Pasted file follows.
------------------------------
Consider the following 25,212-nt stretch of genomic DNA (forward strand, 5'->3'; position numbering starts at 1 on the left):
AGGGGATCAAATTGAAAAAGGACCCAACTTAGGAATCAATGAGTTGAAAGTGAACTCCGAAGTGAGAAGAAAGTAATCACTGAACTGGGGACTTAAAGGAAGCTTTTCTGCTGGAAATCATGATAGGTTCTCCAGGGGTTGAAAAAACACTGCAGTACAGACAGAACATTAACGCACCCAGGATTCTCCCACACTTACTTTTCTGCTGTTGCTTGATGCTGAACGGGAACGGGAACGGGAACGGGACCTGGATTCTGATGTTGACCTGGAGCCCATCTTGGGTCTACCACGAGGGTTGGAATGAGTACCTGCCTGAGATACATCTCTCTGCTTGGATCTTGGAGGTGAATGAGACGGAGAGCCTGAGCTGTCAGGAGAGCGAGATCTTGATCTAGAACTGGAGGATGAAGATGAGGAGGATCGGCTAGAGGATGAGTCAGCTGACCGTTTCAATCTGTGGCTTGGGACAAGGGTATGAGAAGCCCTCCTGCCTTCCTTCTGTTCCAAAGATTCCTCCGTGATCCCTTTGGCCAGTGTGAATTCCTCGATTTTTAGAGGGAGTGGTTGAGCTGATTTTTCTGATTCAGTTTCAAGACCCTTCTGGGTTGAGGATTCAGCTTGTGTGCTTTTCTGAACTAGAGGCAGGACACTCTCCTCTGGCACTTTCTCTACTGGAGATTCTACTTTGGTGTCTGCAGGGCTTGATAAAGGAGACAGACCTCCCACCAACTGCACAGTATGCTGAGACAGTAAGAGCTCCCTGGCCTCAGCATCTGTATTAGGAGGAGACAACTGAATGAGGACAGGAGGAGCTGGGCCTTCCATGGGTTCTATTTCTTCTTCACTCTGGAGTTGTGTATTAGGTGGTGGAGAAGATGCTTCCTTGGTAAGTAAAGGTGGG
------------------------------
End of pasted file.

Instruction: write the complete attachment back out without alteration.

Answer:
Consider the following 25,212-nt stretch of genomic DNA (forward strand, 5'->3'; position numbering starts at 1 on the left):
AGGGGATCAAATTGAAAAAGGACCCAACTTAGGAATCAATGAGTTGAAAGTGAACTCCGAAGTGAGAAGAAAGTAATCACTGAACTGGGGACTTAAAGGAAGCTTTTCTGCTGGAAATCATGATAGGTTCTCCAGGGGTTGAAAAAACACTGCAGTACAGACAGAACATTAACGCACCCAGGATTCTCCCACACTTACTTTTCTGCTGTTGCTTGATGCTGAACGGGAACGGGAACGGGAACGGGACCTGGATTCTGATGTTGACCTGGAGCCCATCTTGGGTCTACCACGAGGGTTGGAATGAGTACCTGCCTGAGATACATCTCTCTGCTTGGATCTTGGAGGTGAATGAGACGGAGAGCCTGAGCTGTCAGGAGAGCGAGATCTTGATCTAGAACTGGAGGATGAAGATGAGGAGGATCGGCTAGAGGATGAGTCAGCTGACCGTTTCAATCTGTGGCTTGGGACAAGGGTATGAGAAGCCCTCCTGCCTTCCTTCTGTTCCAAAGATTCCTCCGTGATCCCTTTGGCCAGTGTGAATTCCTCGATTTTTAGAGGGAGTGGTTGAGCTGATTTTTCTGATTCAGTTTCAAGACCCTTCTGGGTTGAGGATTCAGCTTGTGTGCTTTTCTGAACTAGAGGCAGGACACTCTCCTCTGGCACTTTCTCTACTGGAGATTCTACTTTGGTGTCTGCAGGGCTTGATAAAGGAGACAGACCTCCCACCAACTGCACAGTATGCTGAGACAGTAAGAGCTCCCTGGCCTCAGCATCTGTATTAGGAGGAGACAACTGAATGAGGACAGGAGGAGCTGGGCCTTCCATGGGTTCTATTTCTTCTTCACTCTGGAGTTGTGTATTAGGTGGTGGAGAAGATGCTTCCTTGGTAAGTAAAGGTGGG